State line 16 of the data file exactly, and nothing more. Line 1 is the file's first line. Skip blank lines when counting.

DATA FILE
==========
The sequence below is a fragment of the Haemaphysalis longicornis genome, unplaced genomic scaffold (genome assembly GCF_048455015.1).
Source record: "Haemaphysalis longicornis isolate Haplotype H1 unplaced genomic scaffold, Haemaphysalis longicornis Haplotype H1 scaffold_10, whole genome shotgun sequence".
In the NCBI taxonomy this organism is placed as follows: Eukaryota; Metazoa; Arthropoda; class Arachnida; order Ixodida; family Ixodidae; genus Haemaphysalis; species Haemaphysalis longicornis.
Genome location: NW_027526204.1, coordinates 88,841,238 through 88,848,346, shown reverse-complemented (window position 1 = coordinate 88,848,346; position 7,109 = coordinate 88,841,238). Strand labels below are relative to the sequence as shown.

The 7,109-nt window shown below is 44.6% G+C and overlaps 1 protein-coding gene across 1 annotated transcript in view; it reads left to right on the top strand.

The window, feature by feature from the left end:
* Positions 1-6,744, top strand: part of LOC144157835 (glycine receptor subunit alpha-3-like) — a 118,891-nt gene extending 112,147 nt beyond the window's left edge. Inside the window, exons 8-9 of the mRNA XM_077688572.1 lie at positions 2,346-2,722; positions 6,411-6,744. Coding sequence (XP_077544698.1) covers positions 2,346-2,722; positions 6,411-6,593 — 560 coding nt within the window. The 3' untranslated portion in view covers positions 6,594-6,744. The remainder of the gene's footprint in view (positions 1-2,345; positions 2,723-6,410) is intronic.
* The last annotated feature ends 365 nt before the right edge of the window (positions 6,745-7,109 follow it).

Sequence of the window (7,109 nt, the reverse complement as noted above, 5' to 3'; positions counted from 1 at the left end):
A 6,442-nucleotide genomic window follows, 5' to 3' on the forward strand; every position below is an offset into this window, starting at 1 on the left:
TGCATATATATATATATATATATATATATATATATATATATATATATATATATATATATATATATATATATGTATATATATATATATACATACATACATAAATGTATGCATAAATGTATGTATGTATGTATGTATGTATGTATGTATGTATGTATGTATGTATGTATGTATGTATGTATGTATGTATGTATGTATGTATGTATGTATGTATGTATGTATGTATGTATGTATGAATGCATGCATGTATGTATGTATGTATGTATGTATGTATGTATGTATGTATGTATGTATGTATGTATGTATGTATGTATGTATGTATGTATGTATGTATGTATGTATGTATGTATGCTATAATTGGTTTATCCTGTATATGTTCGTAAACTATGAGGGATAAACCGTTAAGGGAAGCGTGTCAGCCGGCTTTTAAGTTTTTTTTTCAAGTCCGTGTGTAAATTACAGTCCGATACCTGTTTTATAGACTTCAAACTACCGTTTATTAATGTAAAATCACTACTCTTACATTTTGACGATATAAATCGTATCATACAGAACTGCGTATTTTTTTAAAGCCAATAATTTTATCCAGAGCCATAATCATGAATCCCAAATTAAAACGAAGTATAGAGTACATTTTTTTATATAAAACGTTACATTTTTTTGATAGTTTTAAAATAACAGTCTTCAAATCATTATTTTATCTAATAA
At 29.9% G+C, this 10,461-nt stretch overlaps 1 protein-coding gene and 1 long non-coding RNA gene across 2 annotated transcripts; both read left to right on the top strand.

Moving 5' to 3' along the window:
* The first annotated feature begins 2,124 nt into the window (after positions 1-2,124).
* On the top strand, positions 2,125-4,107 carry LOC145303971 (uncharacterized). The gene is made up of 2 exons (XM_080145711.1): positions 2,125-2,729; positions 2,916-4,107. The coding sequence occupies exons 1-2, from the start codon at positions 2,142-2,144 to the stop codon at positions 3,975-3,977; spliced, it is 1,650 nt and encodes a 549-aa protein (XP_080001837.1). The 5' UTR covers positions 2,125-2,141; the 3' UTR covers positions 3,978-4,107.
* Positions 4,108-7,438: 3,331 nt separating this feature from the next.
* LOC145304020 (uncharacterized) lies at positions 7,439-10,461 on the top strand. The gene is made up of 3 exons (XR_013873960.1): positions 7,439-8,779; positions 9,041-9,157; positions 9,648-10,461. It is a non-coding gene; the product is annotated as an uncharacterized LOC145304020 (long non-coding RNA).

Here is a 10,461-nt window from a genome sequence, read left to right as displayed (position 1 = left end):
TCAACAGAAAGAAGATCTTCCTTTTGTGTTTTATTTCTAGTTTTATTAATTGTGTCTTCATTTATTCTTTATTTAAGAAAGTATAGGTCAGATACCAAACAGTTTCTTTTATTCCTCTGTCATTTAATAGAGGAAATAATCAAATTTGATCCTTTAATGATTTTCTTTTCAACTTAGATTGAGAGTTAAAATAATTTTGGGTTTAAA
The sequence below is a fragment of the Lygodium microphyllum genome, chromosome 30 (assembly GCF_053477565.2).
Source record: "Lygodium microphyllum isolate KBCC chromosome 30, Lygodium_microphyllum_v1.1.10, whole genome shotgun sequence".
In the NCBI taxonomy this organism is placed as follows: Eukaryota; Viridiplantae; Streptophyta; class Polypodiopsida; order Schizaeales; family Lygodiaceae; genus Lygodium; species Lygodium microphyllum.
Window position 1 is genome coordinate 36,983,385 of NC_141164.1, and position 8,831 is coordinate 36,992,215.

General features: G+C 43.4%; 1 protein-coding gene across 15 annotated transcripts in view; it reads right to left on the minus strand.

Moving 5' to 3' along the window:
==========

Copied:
* Positions 4,108-7,438: 3,331 nt separating this feature from the next.